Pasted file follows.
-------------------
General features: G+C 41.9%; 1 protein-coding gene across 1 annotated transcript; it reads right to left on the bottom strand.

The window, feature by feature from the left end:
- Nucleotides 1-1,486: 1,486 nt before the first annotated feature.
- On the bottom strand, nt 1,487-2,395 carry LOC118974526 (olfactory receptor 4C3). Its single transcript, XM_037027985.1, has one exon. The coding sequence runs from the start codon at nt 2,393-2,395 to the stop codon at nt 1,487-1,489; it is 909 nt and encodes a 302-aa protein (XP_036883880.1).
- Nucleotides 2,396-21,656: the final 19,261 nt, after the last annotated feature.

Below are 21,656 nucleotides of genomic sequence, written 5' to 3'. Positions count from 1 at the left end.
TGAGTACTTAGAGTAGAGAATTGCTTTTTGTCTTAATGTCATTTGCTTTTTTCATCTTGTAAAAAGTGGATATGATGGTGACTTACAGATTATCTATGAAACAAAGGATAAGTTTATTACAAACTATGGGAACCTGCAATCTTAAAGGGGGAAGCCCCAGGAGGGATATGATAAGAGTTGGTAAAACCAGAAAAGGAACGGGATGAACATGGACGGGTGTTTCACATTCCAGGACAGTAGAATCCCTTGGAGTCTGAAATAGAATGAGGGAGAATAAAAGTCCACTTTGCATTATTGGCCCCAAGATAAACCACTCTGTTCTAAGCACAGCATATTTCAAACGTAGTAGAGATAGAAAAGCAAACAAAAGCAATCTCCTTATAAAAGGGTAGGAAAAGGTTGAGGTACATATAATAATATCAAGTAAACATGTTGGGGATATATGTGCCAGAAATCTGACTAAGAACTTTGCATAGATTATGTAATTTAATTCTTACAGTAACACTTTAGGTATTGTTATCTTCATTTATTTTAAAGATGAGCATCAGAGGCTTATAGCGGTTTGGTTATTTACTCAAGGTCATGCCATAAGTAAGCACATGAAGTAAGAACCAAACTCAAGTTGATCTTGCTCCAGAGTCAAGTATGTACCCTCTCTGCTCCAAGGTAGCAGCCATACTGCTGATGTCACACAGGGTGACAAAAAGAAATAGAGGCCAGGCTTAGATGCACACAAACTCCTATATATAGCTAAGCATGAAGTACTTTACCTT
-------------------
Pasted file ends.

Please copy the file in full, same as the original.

General features: G+C 41.9%; 1 protein-coding gene across 1 annotated transcript; it reads right to left on the bottom strand.

The window, feature by feature from the left end:
- Nucleotides 1-1,486: 1,486 nt before the first annotated feature.
- On the bottom strand, nt 1,487-2,395 carry LOC118974526 (olfactory receptor 4C3). Its single transcript, XM_037027985.1, has one exon. The coding sequence runs from the start codon at nt 2,393-2,395 to the stop codon at nt 1,487-1,489; it is 909 nt and encodes a 302-aa protein (XP_036883880.1).
- Nucleotides 2,396-21,656: the final 19,261 nt, after the last annotated feature.

Below are 21,656 nucleotides of genomic sequence, written 5' to 3'. Positions count from 1 at the left end.
TGAGTACTTAGAGTAGAGAATTGCTTTTTGTCTTAATGTCATTTGCTTTTTTCATCTTGTAAAAAGTGGATATGATGGTGACTTACAGATTATCTATGAAACAAAGGATAAGTTTATTACAAACTATGGGAACCTGCAATCTTAAAGGGGGAAGCCCCAGGAGGGATATGATAAGAGTTGGTAAAACCAGAAAAGGAACGGGATGAACATGGACGGGTGTTTCACATTCCAGGACAGTAGAATCCCTTGGAGTCTGAAATAGAATGAGGGAGAATAAAAGTCCACTTTGCATTATTGGCCCCAAGATAAACCACTCTGTTCTAAGCACAGCATATTTCAAACGTAGTAGAGATAGAAAAGCAAACAAAAGCAATCTCCTTATAAAAGGGTAGGAAAAGGTTGAGGTACATATAATAATATCAAGTAAACATGTTGGGGATATATGTGCCAGAAATCTGACTAAGAACTTTGCATAGATTATGTAATTTAATTCTTACAGTAACACTTTAGGTATTGTTATCTTCATTTATTTTAAAGATGAGCATCAGAGGCTTATAGCGGTTTGGTTATTTACTCAAGGTCATGCCATAAGTAAGCACATGAAGTAAGAACCAAACTCAAGTTGATCTTGCTCCAGAGTCAAGTATGTACCCTCTCTGCTCCAAGGTAGCAGCCATACTGCTGATGTCACACAGGGTGACAAAAAGAAATAGAGGCCAGGCTTAGATGCACACAAACTCCTATATATAGCTAAGCATGAAGTACTTTACCTT